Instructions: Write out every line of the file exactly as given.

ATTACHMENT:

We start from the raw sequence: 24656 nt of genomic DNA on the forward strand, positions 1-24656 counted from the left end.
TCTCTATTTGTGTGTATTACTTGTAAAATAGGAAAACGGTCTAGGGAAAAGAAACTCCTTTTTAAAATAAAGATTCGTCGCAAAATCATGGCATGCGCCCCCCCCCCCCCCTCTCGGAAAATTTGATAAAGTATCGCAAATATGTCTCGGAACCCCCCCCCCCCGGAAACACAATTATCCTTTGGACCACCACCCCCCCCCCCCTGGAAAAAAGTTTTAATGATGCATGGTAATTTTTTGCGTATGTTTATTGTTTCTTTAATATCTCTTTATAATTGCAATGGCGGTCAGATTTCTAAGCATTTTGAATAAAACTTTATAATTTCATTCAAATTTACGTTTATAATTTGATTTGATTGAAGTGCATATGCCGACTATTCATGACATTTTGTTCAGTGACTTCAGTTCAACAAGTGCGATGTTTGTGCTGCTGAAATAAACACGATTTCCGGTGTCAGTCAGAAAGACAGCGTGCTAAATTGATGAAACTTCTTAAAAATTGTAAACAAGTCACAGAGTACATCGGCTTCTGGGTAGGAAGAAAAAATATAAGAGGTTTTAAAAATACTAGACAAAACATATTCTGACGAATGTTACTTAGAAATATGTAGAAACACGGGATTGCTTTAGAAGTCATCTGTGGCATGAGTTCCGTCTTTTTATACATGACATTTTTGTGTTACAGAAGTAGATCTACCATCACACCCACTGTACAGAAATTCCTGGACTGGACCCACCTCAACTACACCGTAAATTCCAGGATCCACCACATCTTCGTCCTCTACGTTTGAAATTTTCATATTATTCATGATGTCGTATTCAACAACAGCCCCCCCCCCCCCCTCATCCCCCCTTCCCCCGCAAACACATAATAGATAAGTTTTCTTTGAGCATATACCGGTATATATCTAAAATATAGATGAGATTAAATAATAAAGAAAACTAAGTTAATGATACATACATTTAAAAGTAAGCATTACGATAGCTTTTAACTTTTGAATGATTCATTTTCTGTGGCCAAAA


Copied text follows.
We start from the raw sequence: 24656 nt of genomic DNA on the forward strand, positions 1-24656 counted from the left end.
TCTCTATTTGTGTGTATTACTTGTAAAATAGGAAAACGGTCTAGGGAAAAGAAACTCCTTTTTAAAATAAAGATTCGTCGCAAAATCATGGCATGCGCCCCCCCCCCCCCCTCTCGGAAAATTTGATAAAGTATCGCAAATATGTCTCGGAACCCCCCCCCCCCGGAAACACAATTATCCTTTGGACCACCACCCCCCCCCCCCTGGAAAAAAGTTTTAATGATGCATGGTAATTTTTTGCGTATGTTTATTGTTTCTTTAATATCTCTTTATAATTGCAATGGCGGTCAGATTTCTAAGCATTTTGAATAAAACTTTATAATTTCATTCAAATTTACGTTTATAATTTGATTTGATTGAAGTGCATATGCCGACTATTCATGACATTTTGTTCAGTGACTTCAGTTCAACAAGTGCGATGTTTGTGCTGCTGAAATAAACACGATTTCCGGTGTCAGTCAGAAAGACAGCGTGCTAAATTGATGAAACTTCTTAAAAATTGTAAACAAGTCACAGAGTACATCGGCTTCTGGGTAGGAAGAAAAAATATAAGAGGTTTTAAAAATACTAGACAAAACATATTCTGACGAATGTTACTTAGAAATATGTAGAAACACGGGATTGCTTTAGAAGTCATCTGTGGCATGAGTTCCGTCTTTTTATACATGACATTTTTGTGTTACAGAAGTAGATCTACCATCACACCCACTGTACAGAAATTCCTGGACTGGACCCACCTCAACTACACCGTAAATTCCAGGATCCACCACATCTTCGTCCTCTACGTTTGAAATTTTCATATTATTCATGATGTCGTATTCAACAACAGCCCCCCCCCCCCCCTCATCCCCCCTTCCCCCGCAAACACATAATAGATAAGTTTTCTTTGAGCATATACCGGTATATATCTAAAATATAGATGAGATTAAATAATAAAGAAAACTAAGTTAATGATACATACATTTAAAAGTAAGCATTACGATAGCTTTTAACTTTTGAATGATTCATTTTCTGTGGCCAAAA